The European Central Bank considered expanding its €1.1 trillion (£770bn) quantitative easing (QE) programme at its October meeting, new minutes reveal.
The meeting, on the 22 October, saw the ECB’s main policy rate kept unchanged at a record low of 0.05 per cent. QE is where the central bank buys assets using newly created money – it currently runs at a rate of €60bn a month.
The minutes of October’s meeting said:
The impact of external factors and heightened uncertainty raised the possibility that the ECB’s measures, despite their magnitude, might not be gaining sufficient traction in the present environment to achieve their ultimate objective in terms of inflation rates, also in view of low price pressures globally.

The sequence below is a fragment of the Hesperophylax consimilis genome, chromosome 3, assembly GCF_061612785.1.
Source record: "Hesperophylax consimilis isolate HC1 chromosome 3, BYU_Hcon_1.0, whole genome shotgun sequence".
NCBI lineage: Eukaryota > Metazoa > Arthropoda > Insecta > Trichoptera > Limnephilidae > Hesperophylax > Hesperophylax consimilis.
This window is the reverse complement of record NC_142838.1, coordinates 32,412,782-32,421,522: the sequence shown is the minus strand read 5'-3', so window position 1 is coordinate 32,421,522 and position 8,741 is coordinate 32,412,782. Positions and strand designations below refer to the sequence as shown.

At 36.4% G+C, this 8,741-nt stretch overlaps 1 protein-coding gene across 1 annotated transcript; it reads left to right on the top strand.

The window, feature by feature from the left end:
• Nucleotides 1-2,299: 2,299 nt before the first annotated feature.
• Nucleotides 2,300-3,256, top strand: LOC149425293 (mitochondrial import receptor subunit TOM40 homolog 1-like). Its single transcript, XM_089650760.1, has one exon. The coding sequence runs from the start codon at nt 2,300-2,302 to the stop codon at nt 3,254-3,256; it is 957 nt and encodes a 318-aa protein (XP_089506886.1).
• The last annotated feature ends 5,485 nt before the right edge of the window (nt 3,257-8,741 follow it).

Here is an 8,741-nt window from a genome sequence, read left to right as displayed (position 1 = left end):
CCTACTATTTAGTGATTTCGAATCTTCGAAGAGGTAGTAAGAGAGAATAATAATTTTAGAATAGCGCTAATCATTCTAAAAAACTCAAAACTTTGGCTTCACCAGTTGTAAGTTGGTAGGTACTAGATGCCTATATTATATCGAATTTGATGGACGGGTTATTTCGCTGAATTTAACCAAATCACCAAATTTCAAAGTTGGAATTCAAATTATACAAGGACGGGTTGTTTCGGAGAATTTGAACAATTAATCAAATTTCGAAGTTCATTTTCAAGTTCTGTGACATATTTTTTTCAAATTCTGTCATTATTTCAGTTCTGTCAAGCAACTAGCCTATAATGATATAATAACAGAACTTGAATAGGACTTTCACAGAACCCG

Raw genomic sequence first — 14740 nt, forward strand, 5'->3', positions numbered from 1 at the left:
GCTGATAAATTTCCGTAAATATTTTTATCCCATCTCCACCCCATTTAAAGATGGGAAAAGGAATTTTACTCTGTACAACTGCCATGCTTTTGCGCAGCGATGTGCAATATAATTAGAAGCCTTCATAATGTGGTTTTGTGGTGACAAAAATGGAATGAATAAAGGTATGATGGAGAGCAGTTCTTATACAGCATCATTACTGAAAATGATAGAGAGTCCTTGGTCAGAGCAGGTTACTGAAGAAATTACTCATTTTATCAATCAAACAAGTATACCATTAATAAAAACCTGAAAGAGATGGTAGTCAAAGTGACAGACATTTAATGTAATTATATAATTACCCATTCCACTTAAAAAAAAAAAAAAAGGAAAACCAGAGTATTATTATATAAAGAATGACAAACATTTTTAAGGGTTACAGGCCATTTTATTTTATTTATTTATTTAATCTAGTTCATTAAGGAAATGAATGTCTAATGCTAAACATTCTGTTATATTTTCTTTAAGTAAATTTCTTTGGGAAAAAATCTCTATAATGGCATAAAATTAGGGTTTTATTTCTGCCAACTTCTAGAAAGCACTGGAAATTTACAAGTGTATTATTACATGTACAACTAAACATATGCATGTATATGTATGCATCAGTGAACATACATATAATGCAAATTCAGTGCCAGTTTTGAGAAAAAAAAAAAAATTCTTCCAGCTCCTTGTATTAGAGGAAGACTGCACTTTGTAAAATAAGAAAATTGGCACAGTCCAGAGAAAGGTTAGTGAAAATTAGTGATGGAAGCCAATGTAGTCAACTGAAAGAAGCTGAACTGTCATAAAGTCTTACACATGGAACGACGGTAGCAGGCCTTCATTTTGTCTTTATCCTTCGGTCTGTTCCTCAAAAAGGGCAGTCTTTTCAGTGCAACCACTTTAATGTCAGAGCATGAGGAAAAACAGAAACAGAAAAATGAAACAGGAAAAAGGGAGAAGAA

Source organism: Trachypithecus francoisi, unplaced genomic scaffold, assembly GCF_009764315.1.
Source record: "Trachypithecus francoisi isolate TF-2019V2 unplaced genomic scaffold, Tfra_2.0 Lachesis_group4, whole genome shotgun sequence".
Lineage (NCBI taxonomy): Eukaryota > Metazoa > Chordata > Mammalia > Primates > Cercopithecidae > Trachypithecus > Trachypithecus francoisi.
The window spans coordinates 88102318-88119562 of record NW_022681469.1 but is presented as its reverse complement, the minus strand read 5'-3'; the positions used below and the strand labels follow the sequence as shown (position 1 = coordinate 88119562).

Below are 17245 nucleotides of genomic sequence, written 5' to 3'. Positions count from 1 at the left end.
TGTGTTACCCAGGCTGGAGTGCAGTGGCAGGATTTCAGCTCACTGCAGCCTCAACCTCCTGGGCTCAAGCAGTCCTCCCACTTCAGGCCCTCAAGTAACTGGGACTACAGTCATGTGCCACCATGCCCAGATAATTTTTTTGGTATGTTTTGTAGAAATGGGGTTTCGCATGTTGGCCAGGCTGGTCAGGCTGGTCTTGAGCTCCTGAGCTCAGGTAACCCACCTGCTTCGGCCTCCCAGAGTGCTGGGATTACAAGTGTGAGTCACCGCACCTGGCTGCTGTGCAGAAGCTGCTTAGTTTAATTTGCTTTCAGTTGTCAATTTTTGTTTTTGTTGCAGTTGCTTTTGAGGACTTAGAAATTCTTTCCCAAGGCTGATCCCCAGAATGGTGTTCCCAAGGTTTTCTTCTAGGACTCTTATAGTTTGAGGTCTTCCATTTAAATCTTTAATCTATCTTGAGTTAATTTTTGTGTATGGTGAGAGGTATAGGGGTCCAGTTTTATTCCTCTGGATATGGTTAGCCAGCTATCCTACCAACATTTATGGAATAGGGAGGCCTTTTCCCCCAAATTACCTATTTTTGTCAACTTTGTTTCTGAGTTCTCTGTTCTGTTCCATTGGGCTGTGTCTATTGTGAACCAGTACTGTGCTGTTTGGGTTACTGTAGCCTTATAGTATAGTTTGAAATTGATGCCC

Against this background, the view was put forward that a case could be made for considering reinforcing the ECB’s accommodative monetary policy stance already at the current meeting and, in any case, to act sooner rather than later.
Consultancy Oxford Economics said an increase in QE at the December meeting now looked like a “done deal”.
ECB officials have said in various speeches they can ramp up the QE programme by increasing the size of purchases, buying debt with a longer expiry or going past next September – when it is currently due to end.
While inflation and growth in the Eurozone remain weak, the ECB has had opposition to its stimulus measures from Germany, where its economic council recently said QE risked creating a financial boom and bust.